No day off today (DS is better) so probably no brownies either. Besides, I think I need a break. My stomach was a little overwhelmed yesterday from 2 days of brownie tasting. But I won't wait long - it's much easier to compare recipes if you don't let too much time pass inbetween...
Not sure what will be going on in the kitchen today, but since I'd like to post at least once a day, I thought this might be a good time to post my marinara recipe.
But first my apologies to anyone from the CL boards who is reading this! They have heard about this sauce ad nauseum - so much so that it's a bit of a joke any time someone asks where to find this recipe!
Several years ago I was hunting for the perfect marinara sauce to make at home. I like a thick, slightly sweet, deeply red, sauce. My experimenting began in earnest after this thread from, where else, the Cooking Light Bulletin Board (if you need to know anything, this place is a GREAT resource!!!): What dish are you trying to perfect? . When I mentioned my pursuit of the perfect marinara, I got many suggestions.
Once I picked the suggestions that sounded interesting to me, I got to work and pretty quickly came up with a sauce that I really, really liked. I posted my results to this thread: Marinara .
My memory is a little fuzzy, but I think I submitted the recipe to Cooking Light shortly after developing the recipe, but never heard anything and that was that. For a while. Then came this thread: Lindrusso's Magnificent Marinara and my recipe started to receive a lot of attention. So much attention that I finally decided to send it in to Cooking Light again, directing them to the thread so they could see the response for themselves.
The second try was success and after a few phone calls, emails and a photo session, my recipe was published in the August 2004 issue of Cooking Light. I kept it a secret from my friends and family until the issue came out. It was a lot of fun and my Dad complained that I got more attention from my one recipe than he did for his many published works in the paleoclimatology field!
Of all the suggestions that I used, I think the tip for caramelizing the onions was the key. One thing I had not liked about my past attempts was that the onion seemed to leave a harsh, unpleasant flavor behind, not the mellow flavor I was seeking. Caramelizing the onions gives it a more mellow flavor that I adore. Same with the garlic. By crushing, rather than mincing, the garlic is less harsh and imparts a much more subtle flavor.
This is a simple sauce. I created it that way on purpose so that I could use this sauce as a base for many different things. Add a little more crushed red pepper and a bit more garlic and you have nice base for a red clam sauce. Or add more fresh or dried herbs for a stronger, more savory sauce. Add a capers and black olives and you have Puttenesca.
Some folks find this sauce too sweet and some folks even go so far as to say that sugar does not belong in marinara sauce. If you don't like a sweet sauce, you may want to leave out the sugar. The main reason for the sugar is to help the onions caramelize,but it also helps neutralize canned tomatoes which can be quite acidic.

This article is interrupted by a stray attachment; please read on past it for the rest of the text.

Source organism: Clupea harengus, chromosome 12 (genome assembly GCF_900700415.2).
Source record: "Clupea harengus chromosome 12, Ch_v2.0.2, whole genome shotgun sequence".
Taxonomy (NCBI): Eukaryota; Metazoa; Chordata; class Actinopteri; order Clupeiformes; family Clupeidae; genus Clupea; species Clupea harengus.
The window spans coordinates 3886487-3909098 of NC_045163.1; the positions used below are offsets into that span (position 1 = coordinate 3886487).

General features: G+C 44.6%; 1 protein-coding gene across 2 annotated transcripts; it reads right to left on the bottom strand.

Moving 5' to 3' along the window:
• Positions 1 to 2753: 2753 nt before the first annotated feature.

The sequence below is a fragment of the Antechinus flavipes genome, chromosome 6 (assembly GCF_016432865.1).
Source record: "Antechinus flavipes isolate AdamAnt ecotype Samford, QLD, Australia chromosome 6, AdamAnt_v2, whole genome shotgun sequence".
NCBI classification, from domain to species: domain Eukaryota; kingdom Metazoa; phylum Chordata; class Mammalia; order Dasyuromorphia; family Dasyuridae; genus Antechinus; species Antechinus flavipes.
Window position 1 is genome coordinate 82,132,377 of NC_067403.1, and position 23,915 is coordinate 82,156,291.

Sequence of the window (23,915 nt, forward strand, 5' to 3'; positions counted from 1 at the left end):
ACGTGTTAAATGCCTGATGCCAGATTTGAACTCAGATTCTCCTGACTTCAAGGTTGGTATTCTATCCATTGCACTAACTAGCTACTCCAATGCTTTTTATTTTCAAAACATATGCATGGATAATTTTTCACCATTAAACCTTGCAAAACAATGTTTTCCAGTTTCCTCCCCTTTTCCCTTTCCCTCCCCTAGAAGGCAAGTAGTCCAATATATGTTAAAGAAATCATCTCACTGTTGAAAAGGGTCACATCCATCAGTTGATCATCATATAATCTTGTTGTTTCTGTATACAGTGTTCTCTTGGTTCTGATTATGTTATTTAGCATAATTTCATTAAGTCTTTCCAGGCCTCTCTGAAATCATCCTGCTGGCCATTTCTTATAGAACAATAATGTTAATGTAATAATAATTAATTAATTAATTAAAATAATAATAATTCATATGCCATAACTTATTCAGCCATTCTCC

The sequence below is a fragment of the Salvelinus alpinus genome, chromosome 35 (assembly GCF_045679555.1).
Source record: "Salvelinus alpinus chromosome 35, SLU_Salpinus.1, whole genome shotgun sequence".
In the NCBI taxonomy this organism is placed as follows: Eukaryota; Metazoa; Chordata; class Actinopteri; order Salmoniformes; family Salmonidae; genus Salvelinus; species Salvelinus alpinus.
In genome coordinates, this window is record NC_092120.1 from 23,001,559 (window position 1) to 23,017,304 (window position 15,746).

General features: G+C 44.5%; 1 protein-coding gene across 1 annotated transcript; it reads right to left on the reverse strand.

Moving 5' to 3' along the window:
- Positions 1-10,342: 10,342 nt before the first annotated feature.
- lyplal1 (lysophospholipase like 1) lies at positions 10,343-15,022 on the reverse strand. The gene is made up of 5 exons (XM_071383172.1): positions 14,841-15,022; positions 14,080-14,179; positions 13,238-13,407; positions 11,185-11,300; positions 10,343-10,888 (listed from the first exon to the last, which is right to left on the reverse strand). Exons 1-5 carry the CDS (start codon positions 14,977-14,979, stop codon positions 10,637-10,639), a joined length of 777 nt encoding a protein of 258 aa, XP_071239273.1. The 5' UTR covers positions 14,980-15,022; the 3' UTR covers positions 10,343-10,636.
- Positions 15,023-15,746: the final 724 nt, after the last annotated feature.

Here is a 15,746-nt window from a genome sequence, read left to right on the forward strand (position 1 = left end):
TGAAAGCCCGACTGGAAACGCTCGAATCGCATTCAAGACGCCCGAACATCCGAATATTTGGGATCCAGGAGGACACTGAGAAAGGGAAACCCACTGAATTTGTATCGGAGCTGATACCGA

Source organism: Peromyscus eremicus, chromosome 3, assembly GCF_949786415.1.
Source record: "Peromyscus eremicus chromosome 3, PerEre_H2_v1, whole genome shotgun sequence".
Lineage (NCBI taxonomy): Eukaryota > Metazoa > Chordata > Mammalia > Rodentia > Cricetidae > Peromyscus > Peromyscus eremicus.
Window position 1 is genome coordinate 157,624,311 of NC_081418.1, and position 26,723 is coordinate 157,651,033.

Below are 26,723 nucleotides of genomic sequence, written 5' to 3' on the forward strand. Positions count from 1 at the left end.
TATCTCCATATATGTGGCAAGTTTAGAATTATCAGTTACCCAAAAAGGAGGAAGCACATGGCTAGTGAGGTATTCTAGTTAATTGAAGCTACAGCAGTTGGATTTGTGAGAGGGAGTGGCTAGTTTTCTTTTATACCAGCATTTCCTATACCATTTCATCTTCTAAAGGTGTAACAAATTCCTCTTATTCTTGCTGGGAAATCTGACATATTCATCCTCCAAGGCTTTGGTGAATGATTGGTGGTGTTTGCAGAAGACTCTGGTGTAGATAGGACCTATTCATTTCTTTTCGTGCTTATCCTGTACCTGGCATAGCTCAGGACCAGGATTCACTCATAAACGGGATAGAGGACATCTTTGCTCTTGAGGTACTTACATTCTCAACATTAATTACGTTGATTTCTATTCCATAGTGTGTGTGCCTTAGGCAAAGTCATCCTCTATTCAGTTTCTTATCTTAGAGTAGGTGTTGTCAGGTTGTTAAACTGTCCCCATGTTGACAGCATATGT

An embarassing side note: Just this past year, I realized that I had forgotten to include 2 bay leaves with my recipe. I always use 2 bay leaves! I have no idea how I forgot to include them.
The published recipe also says to cook the sauce for 3 hours - I actually cook it for closer to 6 hours. I think they edited that part of the recipe so as not to turn off too many busy people. The minimum I think you can get away with is 2 hours - the flavors really begin to mellow and come together at this point. You can also cook this recipe in a crockpot if you don't have time to watch a simmering pot on the stove - your sauce may turn out a little more watery since it won't cook down quite as much, but it still works quite well.
Here is the recipe (for those who don't frequent the Cooking Light boards and haven't seen it a million times...wink, wink....):
Dry red wine intensifies the well-blended flavors in this lusciously seasoned tomato sauce--magnifico! Serve over your favorite pasta.
1 tablespoon olive oil
6 cups chopped onion (about 3 medium)
1 tablespoon sugar
1/2 cup dry red wine
1 tablespoon extravirgin olive oil
2 teaspoons dried oregano1 teaspoon salt
1/2 teaspoon dried thyme
1/2 teaspoon dried marjoram
1/2 teaspoon dried basil
1/2 teaspoon freshly ground black pepper
1/4 teaspoon crushed red pepper
(2 bay leaves)
6 garlic cloves, crushed
2 (28-ounce) cans crushed tomatoes, undrained
2 (14.5-ounce) cans diced tomatoes, undrained
2 (6-ounce) cans tomato paste
Heat oil in a Dutch oven over medium heat; add onion and sugar. Cook 30 minutes or until golden, stirring occasionally. Stir in wine; cook 1 minute. Add remaining ingredients; bring to a boil. Reduce heat, and simmer 3 hours, stirring occasionally.
Yield: 9 cups (serving size: 1 cup)
NUTRITION PER SERVINGCALORIES 169(20% from fat); FAT 3.8g (sat 0.5g,mono 2.3g,poly 0.6g); PROTEIN 5.3g; CHOLESTEROL 0.0mg; CALCIUM 131mg; SODIUM 960mg; FIBER 6.5g; IRON 2.9mg; CARBOHYDRATE 30.9g
Cooking Light, AUGUST 2004
Here are the links to the article and the recipe on Cooking Light but I don't know if the link will work for non-subscribers.